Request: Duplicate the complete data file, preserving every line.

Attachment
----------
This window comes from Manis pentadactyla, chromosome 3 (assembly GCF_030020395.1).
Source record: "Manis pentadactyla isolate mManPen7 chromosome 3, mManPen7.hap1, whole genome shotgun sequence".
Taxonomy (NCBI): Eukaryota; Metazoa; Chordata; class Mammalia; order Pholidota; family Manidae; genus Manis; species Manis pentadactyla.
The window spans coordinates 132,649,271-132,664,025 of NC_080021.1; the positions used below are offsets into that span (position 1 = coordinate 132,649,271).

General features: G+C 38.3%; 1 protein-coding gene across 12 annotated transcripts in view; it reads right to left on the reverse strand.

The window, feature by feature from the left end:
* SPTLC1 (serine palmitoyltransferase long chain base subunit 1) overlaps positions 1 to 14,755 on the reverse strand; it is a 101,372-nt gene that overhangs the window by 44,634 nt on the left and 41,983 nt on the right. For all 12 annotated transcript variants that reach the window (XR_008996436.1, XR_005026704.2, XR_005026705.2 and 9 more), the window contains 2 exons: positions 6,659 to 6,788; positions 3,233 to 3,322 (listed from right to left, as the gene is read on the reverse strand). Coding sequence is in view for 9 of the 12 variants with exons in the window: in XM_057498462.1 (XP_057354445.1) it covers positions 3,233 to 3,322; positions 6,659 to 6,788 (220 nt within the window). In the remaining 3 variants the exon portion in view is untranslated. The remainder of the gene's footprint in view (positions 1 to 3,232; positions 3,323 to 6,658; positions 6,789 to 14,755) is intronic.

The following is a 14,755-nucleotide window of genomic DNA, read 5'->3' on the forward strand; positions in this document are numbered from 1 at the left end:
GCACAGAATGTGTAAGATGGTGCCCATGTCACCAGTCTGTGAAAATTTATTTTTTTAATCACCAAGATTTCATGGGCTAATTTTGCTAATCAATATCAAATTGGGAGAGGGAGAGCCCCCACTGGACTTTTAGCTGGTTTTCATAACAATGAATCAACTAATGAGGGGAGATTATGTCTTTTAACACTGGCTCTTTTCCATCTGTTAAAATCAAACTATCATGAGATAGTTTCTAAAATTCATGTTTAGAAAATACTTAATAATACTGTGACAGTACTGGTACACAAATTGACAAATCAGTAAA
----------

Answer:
This window comes from Manis pentadactyla, chromosome 3 (assembly GCF_030020395.1).
Source record: "Manis pentadactyla isolate mManPen7 chromosome 3, mManPen7.hap1, whole genome shotgun sequence".
Taxonomy (NCBI): Eukaryota; Metazoa; Chordata; class Mammalia; order Pholidota; family Manidae; genus Manis; species Manis pentadactyla.
The window spans coordinates 132,649,271-132,664,025 of NC_080021.1; the positions used below are offsets into that span (position 1 = coordinate 132,649,271).

General features: G+C 38.3%; 1 protein-coding gene across 12 annotated transcripts in view; it reads right to left on the reverse strand.

The window, feature by feature from the left end:
* SPTLC1 (serine palmitoyltransferase long chain base subunit 1) overlaps positions 1 to 14,755 on the reverse strand; it is a 101,372-nt gene that overhangs the window by 44,634 nt on the left and 41,983 nt on the right. For all 12 annotated transcript variants that reach the window (XR_008996436.1, XR_005026704.2, XR_005026705.2 and 9 more), the window contains 2 exons: positions 6,659 to 6,788; positions 3,233 to 3,322 (listed from right to left, as the gene is read on the reverse strand). Coding sequence is in view for 9 of the 12 variants with exons in the window: in XM_057498462.1 (XP_057354445.1) it covers positions 3,233 to 3,322; positions 6,659 to 6,788 (220 nt within the window). In the remaining 3 variants the exon portion in view is untranslated. The remainder of the gene's footprint in view (positions 1 to 3,232; positions 3,323 to 6,658; positions 6,789 to 14,755) is intronic.

The following is a 14,755-nucleotide window of genomic DNA, read 5'->3' on the forward strand; positions in this document are numbered from 1 at the left end:
GCACAGAATGTGTAAGATGGTGCCCATGTCACCAGTCTGTGAAAATTTATTTTTTTAATCACCAAGATTTCATGGGCTAATTTTGCTAATCAATATCAAATTGGGAGAGGGAGAGCCCCCACTGGACTTTTAGCTGGTTTTCATAACAATGAATCAACTAATGAGGGGAGATTATGTCTTTTAACACTGGCTCTTTTCCATCTGTTAAAATCAAACTATCATGAGATAGTTTCTAAAATTCATGTTTAGAAAATACTTAATAATACTGTGACAGTACTGGTACACAAATTGACAAATCAGTAAA